The head of St. Paul’s School, the elite Concord, N.H., boarding school that has been rocked by revelations of sexual abuse, announced Thursday that he is stepping down at the end of the 2018-19 school year.
Michael G. Hirschfeld, a faculty member since 1994 and the school’s rector, or head, since 2010, did not mention the scandal in a letter sent Thursday to the St. Paul’s community.
He has been a staunch defender of the school, saying he would always stand up for its faculty, students, and staff even as the New Hampshire attorney general’s office launched a criminal investigation last year to determine whether St. Paul’s administrators engaged in conduct that endangered the welfare of children.
“Leaving the school would be more difficult if I did not know these truths: the school is absolutely on the right trajectory in all things that relate to educating and caring for young people; there are extraordinary people here — talented students from across the globe and faculty and staff who are wholly devoted to advancing our mission; and the time is right for new leadership,” Hirschfeld wrote.
In a separate letter, Archibald Cox Jr., the president of the board of trustees, said Hirschfeld’s departure was not unexpected because he had committed to an eight-year term when he was appointed rector seven years ago.
Cox said that, in the weeks ahead, the trustees will “put in place a rigorous process to find the person who will best lead St. Paul’s for the next decade as its fourteenth rector and as we further strengthen the school and its community.”
St. Paul’s, an Episcopal institution founded in 1856, has a long list of prominent alumni, including former secretary of state John F. Kerry and Senator Sheldon Whitehouse, Democrat of Rhode Island.
But the school has been under a microscope since the 2015 trial of a senior accused of raping a 15-year-old classmate as part of a game of sexual conquest called Senior Salute. The senior, Owen Labrie, was acquitted of rape but found guilty of misdemeanor sexual assault and other crimes.
Then, last May, St. Paul’s released a report that found 13 former faculty and staff members engaged in sexual misconduct with students between 1948 and 1988. The report, by a law firm hired by the school, faulted administrators for ignoring and even concealing the abuse, saying they were often more interested in preserving the school’s reputation than protecting students from assaults and, in some cases, rape by respected faculty members.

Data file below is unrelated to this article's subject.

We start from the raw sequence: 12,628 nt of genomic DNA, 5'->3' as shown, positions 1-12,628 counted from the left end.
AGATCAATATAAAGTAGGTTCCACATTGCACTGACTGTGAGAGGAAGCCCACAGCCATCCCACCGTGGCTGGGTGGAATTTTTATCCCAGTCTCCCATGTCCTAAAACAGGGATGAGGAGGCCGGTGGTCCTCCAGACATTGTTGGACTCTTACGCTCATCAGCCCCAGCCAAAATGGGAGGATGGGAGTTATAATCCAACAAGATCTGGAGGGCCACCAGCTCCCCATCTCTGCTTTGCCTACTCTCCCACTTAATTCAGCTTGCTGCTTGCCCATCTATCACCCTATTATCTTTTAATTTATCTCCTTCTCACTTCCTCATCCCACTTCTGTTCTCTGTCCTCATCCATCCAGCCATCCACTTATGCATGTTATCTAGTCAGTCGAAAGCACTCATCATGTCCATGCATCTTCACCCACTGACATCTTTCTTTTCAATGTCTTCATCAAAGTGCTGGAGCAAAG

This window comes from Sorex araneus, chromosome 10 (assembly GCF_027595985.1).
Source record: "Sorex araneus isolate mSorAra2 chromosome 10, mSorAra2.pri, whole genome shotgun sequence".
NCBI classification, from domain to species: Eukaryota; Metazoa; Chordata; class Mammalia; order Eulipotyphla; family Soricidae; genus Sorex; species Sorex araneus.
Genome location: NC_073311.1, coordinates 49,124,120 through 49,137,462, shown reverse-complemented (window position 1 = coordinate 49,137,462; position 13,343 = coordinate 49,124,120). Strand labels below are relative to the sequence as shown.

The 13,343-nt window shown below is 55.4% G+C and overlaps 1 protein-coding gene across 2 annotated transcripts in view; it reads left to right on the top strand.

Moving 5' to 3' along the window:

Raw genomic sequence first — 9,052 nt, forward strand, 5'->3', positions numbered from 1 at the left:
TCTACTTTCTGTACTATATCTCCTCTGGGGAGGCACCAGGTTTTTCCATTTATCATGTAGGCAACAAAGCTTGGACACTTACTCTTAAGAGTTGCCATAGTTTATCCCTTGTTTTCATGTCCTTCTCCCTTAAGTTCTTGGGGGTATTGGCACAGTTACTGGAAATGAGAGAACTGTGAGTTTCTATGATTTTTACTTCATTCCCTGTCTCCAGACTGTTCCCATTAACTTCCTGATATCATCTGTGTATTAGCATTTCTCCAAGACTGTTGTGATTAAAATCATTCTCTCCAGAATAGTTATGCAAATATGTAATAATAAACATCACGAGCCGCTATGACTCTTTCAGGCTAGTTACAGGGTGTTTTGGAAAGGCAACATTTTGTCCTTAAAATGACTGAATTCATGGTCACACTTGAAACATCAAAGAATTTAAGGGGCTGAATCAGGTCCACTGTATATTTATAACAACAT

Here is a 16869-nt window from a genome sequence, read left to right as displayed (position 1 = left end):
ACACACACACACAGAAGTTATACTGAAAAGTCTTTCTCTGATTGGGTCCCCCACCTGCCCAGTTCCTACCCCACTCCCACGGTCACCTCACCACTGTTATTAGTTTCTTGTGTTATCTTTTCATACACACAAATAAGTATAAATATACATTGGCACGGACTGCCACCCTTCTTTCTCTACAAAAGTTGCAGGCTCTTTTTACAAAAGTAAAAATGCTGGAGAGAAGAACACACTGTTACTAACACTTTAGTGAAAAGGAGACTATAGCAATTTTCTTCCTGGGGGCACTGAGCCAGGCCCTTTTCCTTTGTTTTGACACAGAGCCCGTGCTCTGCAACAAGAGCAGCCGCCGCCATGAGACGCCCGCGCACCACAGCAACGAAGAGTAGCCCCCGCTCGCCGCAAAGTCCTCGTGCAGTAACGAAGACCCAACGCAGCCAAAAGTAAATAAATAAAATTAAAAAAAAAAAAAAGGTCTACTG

Alexis H. Johnson, a member of the class of 1976 who was propositioned by two teachers when he was a student, said Thursday the school needs “to adapt to a changed world and, indeed, a world that changed while it was reluctant to change its core values.”
“St. Paul’s needs to do a whole lot of ego abandonment,” said Johnson, a New Mexico lawyer who was appointed to a campus sexual harassment task force in 2001. “You’re no more elite than the weakest among you or the worst habits in your midst. The school ought to address those at it moves forward in the selection of a new rector.”
Hirschfeld apologized to the school community after the release of the May report, and credited abuse survivors for pushing St. Paul’s to acknowledge the misconduct. He said none of the administrators cited in the report for failing to respond appropriately to allegations of abuse were still working at the school.
In his letter on Thursday, Cox said he will miss Hirschfeld’s “wise and courageous leadership.” Cox said that, as rector, Hirschfeld oversaw the expansion of campus facilities, increased academic professionalism, and enhancements of the school’s culture, “while at the same time having to deal with unprecedented challenges on numerous fronts.”
Geoff Ward, a senior assistant attorney general in New Hampshire, declined Thursday to comment on Hirschfeld’s decision to step down, but said it would not affect the state’s criminal investigation because it is focused on “the institution and not any one individual.”
St. Paul’s is one of a number of prep schools that has acknowledged claims of misconduct following a 2016 Boston Globe Spotlight story that reported on allegations of abuse by more than 200 victims at 67 private schools in New England.
Last year, Choate Rosemary Hall in Wallingford, Conn., named 12 former educators who allegedly sexually abused or assaulted students since the 1960s. Phillips Exeter Academy disclosed credible allegations of sexual misconduct by four former employees.
And in 2016, St. George’s School in Middletown, R.I., reported that 51 alumni described being abused by faculty and staff in the 1970s and 1980s. Al Gibbs, an athletic trainer, allegedly abused 31 of the victims.